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    • But in 1983, the neglected theater was purchased for $1.8 million by the Watchtower Bible and Tract Society from Delaware Corporation...........In 1988, the theater, which is on the NJ Registry of Historic Places, underwent an initial renovation phase, but the latest, completed in a nine-month period from 2012-2013, has restored even more value and splendor to the space.....“We are largely self-financed,” said Robert Warren, media consultant for the World Headquarters of Jehovah’s Witnesses, noting that the project was funded by individual donations from Witnesses across the world. “Whoever wants to build a tower must first count the cost,” he cited biblically, attributing the successful funding to strategic planning. “Rather than start and escalate, we evaluate first.”.....Over two thousand Witness volunteers from across the United States worked together on the large scale project, with work completed through volunteers only with the exception of contractors for only high-risk safety needs.......“We know it is a privilege and we consider it an honor to be here,” Simonsson added.....“We automatically assign a sacredness to the building because of our worship,” said Warren, of Witness Assembly Halls. “Having this space adds to the grandeur of why we are here.”..... 1,8 mill $ for buying. Perhaps value of volunteer working hours and materials is also enormous.  Any suggestion?
    • So copy and paste someone else's comment suddenly makes it right. @Anna you get worse in your answers....  Quote "As for idol worship, Witnesses do not worship any building " "When something is sacred that means that it is viewed as being holy ......... even our places of worship " And then Kingdom halls are sold off to other religions or to any one that will buy them, just to bring the $$$$ in.   
    • Recent discoveries in the dry desert have included the following lost verse: “If anyone says to you, ‘buy high and sell low’ tell him to take a hike.” It so happens that the “thing of the world” under discussion is the building that they meet in. Prove your own disgust for “things of the world.” Burn your house down, and take up residency on the edge of town without that impediment to piety.
    • I'm so glad you mention this. I'm feeling guilty for having abandoned the 1914 topic for the child molestation topic, and now here, the Babylon topic. I'm being tossed about like waves, and totally distracted. By the time I get around to coming to the forum, 20 new comments have piled up on top of the one comment I really wanted to respond to, and mentally saved till later, and now, lo and behold, more stuff! Not only more comments in one topic but more new posts. Don't get me wrong, I would hate for things to get stagnant, but there is only so much time one has to peel back the layers of comments to get to the one you really wanted to reply to. I am still trying to get back to JWI on the 1914 topic! Pity we don't get paid for this.... @The Librarian I wonder, is there away where each individual member could flag comments of choice? And that way it would be easier to find and reply to at a later time?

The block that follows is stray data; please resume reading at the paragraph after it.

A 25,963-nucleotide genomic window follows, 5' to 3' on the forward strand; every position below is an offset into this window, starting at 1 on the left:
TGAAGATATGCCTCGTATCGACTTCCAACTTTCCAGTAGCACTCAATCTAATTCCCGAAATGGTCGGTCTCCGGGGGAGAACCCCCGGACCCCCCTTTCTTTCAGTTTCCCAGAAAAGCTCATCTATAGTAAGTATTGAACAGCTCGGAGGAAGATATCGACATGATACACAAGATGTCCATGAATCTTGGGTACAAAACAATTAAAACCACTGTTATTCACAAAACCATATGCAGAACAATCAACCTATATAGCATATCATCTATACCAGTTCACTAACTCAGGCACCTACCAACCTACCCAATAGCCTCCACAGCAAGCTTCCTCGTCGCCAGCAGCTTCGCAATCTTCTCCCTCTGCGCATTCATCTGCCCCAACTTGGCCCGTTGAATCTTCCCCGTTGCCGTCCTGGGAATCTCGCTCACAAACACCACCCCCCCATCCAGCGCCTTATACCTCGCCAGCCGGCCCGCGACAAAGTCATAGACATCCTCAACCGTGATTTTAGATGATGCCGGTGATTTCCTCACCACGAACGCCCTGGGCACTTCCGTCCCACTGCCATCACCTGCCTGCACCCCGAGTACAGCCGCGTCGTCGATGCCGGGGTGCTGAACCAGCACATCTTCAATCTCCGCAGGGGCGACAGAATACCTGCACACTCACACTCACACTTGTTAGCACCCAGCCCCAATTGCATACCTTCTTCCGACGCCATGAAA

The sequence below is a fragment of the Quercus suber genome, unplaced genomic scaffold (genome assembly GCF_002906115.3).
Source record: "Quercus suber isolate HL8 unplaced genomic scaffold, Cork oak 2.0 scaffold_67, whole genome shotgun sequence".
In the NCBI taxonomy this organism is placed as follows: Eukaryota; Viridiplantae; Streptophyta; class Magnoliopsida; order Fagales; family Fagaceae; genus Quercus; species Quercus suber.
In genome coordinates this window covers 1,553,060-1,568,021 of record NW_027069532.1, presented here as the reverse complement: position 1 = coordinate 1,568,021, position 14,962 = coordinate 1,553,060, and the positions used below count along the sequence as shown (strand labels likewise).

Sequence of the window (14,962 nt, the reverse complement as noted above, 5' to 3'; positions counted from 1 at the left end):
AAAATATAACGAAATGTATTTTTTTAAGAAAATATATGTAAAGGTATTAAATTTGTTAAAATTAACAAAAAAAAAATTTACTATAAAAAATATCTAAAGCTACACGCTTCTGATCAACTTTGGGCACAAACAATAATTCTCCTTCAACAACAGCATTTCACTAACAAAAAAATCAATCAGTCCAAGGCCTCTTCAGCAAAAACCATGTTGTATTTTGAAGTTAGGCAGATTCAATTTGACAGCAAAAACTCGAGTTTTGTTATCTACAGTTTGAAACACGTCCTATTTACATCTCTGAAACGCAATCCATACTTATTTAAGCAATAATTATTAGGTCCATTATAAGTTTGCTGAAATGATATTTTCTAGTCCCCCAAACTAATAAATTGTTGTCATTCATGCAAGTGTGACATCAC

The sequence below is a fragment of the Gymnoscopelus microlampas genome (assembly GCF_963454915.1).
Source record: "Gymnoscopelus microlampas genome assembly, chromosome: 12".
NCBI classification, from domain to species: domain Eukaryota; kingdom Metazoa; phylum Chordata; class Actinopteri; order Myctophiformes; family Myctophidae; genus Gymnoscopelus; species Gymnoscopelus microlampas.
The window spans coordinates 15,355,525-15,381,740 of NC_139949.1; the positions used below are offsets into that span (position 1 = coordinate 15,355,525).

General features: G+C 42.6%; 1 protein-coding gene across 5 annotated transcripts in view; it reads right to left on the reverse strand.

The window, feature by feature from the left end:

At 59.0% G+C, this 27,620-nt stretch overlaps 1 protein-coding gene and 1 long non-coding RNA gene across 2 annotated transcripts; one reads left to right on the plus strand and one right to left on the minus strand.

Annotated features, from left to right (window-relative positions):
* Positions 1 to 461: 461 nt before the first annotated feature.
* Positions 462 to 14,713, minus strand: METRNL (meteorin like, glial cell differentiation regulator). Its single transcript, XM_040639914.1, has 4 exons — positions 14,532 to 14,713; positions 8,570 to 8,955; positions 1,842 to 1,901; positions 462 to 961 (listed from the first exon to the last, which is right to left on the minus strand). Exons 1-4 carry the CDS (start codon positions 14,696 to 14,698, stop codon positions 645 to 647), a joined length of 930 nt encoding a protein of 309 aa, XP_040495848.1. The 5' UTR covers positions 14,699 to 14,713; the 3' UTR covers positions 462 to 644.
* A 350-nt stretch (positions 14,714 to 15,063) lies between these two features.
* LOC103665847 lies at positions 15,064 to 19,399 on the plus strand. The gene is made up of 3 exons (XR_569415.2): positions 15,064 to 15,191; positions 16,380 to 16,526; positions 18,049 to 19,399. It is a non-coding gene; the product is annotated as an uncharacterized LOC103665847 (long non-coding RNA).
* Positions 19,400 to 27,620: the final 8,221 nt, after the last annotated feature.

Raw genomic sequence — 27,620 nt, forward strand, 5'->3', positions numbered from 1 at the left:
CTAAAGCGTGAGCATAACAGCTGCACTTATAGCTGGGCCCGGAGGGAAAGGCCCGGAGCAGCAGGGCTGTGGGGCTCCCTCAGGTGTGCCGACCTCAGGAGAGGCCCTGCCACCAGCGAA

• Totally off topic here, but I guess everyone has got bored with the Montana case..... Reading the comments to the Stanley theater article, there was a reply to one poster who had similar sentiments to "Witness" and "4jah2me". I couldn't have said it better myself so I am taking the liberty to just copy and paste it here: "When something is sacred that means that it is viewed as being holy, clean or pure, and should be. So what things are considered holy, or sacred, clean and pure? Well, anything that Jehovah views as such. This includes his name – Jehovah, Jesus and the ransom, God’s laws, our kingdom hope, the Bible, the marriage union and the family, Christian meetings/gatherings, the anointed still on earth are likened to a “holy temple”, physical and moral cleanliness, baptism, worship, responsibilities within the Congregation, God’s people including the anointed, prayer, our relationship with Jehovah, his holy spirit, our ministry, and yes, even our places of worship (not an exhaustive list, mind you). Indeed, in Biblical times a place (and even days, objects, animals, produce, festivals, etc…) were made holy by the presence of Jehovah; for instance the account of the burning bush or the tabernacle courtyard, or even the camp of Israel was to be kept clean because “Jehovah your God is walking about within your camp” and “your camp must prove to be holy”. Now, was Jehovah actually there? No, of course not, but his holy spirit was. In the same way, places of worship, such as the Assembly hall can be considered sacred because of God’s spirit being upon the people and what it’s being used for. As for idol worship, Witnesses do not worship any building. Witnesses do not pray to or through a building. Witnesses do not love buildings of worship above Jehovah. Do Witnesses love to have a place of worship? Of course but not in the sense of veneration! Loving a location in itself is not wrong (remember to be balanced) and we love having any place where pure worship is. Do Witnesses want to make sure that they give the best to Jehovah? Of course! We want to magnify and glorify our God with the very best we can, not for show, but for his name. So having a building that gives glory to God at all times is a precious thing. In fact, the temple Solomon built was dedicated to Jehovah, as are all Witness buildings used for worship or in connection with the outworking of God’s purpose. Israelite’s/Hebrews also built temples which brought glory to God and were places of pure worship. Though, places of worship don’t have to be as beautifully restored and detailed as Stanley is. They should, however, maintain a dignified and clean appearance no matter where they are. The following are sober reminders for all in this time of the end,  – 2 Thessalonians 2:1-12; 2 Timothy 2:16-19,23-25; 4:1-5,7; 6:20; 2 Peter 2:1-3; 2 Corinthians 11:3; Matthew 24:5,11,24; 1 John 2:18,19" Proof?